You can’t talk about living a healthy, fulfilling, and productive life without talking about sleep. Early on in my own life, I saw sleep, as many people did, as optional. All-nighters were a badge of honor, and daily sleeplessness was a given. Your tips for better sleep
Whether it’s studying for finals or sacrificing sleep for a fun night out, we don’t make sleep as much of a priority as other areas of our lives, like nutrition and fitness. According to Matthew Walker, author of Why We Sleep Routinely, sleeping less than six or seven hours a night, demolishes your immune system, more than doubling your risk of cancer. He goes on saying it can also disrupt blood sugar levels, block your arteries, and cause major psychiatric conditions, including anxiety and depression.
On top of all of that, you will also, I’m sure, as you have the experience, lose focus and concentration as well as productivity during the day. So if you truly want to make the most out of your days as well as your life, you need to take sleep seriously.
Don’t consume caffeine 10 hours before bed
Over two billion cups of coffee are consumed a day in what Matthew Walker calls the most widely used and abused psychoactive stimulant in the world. Caffeine works by blocking your adenosine receptors which promote sleepiness. So it doesn’t really give you a boost of energy as much as it masks the fact that you’re tired, similar to how pain relievers simply cover up pain.
While this might be an effective approach for studying for finals or cramming in your next big project, it could be harming your sleep without you even knowing about it.
According to a double-blind, placebo-controlled study, researchers found that consumption of a caffeine dose equivalent to that of a double espresso three hours before habitual bedtime induced a 40-minute phase delayed of circadian melatonin rhythm In humans.
Caffeine has a half-life of around five hours. So by the time you finish your last cup of coffee, it’s going to take you five hours from that point to get rid of half of the caffeine from your body. Another five hours after that and the remaining caffeine in your body will behave once again. And so if you want to get better sleep, cut yourself off from caffeine at least 10 hours before bed.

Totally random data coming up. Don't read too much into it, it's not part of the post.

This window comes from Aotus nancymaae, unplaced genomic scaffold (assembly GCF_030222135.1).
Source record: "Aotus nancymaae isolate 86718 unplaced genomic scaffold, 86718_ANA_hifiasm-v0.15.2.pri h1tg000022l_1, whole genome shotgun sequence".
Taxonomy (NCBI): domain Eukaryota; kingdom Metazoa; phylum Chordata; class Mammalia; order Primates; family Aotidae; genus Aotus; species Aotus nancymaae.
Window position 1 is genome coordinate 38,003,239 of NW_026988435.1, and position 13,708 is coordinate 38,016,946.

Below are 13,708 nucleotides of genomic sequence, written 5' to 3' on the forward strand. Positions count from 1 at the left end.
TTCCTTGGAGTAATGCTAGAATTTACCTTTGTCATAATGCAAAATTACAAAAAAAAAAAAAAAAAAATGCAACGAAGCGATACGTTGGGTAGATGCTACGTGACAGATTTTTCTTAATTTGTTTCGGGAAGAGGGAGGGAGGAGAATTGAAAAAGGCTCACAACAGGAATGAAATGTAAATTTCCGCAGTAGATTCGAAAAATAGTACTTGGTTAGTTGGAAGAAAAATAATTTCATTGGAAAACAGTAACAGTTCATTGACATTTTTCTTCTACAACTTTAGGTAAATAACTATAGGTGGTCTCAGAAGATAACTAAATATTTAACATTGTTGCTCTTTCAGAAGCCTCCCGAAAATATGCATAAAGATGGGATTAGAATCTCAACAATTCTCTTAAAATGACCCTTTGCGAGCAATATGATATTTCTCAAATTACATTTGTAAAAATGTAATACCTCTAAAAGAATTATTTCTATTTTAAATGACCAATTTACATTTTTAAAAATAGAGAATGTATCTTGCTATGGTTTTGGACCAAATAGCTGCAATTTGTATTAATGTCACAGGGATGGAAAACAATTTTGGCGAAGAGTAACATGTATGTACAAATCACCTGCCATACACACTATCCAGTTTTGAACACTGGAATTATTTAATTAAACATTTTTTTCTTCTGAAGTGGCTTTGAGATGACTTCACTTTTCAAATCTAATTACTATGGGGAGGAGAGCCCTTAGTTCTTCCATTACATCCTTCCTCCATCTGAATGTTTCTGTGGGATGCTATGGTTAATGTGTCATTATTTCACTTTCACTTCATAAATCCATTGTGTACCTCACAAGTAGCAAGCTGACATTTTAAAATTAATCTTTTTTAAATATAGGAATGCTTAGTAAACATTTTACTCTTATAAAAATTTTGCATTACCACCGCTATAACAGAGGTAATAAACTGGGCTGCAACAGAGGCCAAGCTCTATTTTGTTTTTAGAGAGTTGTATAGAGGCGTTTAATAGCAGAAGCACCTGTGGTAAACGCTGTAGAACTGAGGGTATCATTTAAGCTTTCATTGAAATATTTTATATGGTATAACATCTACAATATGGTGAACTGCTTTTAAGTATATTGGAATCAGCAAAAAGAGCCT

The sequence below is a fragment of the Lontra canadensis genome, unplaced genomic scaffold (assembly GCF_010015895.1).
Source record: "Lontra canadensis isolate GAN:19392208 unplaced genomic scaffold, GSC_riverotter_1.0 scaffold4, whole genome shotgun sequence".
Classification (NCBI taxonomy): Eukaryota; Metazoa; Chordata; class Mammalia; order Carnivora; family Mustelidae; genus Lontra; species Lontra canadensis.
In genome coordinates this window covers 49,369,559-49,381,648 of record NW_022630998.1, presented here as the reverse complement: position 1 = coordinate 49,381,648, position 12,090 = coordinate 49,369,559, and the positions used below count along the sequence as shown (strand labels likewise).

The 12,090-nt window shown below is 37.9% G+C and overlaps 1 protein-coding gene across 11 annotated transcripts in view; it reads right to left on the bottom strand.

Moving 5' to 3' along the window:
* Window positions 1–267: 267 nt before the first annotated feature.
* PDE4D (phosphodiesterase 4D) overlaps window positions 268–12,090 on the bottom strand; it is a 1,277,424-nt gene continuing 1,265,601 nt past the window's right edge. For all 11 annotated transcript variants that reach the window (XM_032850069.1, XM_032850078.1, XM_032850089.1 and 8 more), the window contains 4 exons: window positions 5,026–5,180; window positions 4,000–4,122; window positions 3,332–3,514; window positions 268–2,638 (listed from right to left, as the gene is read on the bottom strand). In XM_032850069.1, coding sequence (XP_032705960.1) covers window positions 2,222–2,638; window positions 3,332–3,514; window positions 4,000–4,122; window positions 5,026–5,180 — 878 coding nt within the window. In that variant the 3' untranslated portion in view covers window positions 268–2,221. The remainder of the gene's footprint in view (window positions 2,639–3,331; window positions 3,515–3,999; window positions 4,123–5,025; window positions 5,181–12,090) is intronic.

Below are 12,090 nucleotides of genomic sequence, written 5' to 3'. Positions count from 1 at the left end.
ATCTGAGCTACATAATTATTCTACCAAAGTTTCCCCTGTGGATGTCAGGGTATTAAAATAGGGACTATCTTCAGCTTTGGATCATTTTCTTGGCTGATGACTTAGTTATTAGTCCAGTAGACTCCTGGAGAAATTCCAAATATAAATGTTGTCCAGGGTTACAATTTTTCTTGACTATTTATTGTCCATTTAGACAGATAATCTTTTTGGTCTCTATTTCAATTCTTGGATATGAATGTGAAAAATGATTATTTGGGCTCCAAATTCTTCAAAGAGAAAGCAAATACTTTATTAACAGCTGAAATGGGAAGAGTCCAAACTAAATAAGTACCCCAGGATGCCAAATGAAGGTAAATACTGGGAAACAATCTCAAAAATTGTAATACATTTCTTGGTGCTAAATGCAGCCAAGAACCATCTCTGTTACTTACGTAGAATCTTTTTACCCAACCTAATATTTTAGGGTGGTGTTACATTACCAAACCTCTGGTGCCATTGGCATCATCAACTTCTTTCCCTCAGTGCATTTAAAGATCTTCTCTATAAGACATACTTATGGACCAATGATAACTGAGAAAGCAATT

Don’t forget that this includes caffeinated tea, dark chocolate, and some pain relievers. Caffeine affects everybody a little bit differently. When I quit caffeine for 30 days last year, a painful experience both physically and spiritually, I personally didn’t notice a huge shift in my sleep patterns and how I got to sleep. I wasn’t tracking my sleep meticulously during this 30-day experiment, and so I can’t really be certain whether quitting caffeine had a positive or negative effect. I can just say that it felt the same.
If you find that you’re sluggish and tired later in the afternoon without a second cup of coffee, it’s probably an indicator that you’re not getting enough sleep to begin with by intentionally cutting yourself off at least ten hours before you go to bed, you’re much more likely to get to sleep quicker and also have less sleep disruptions during the night.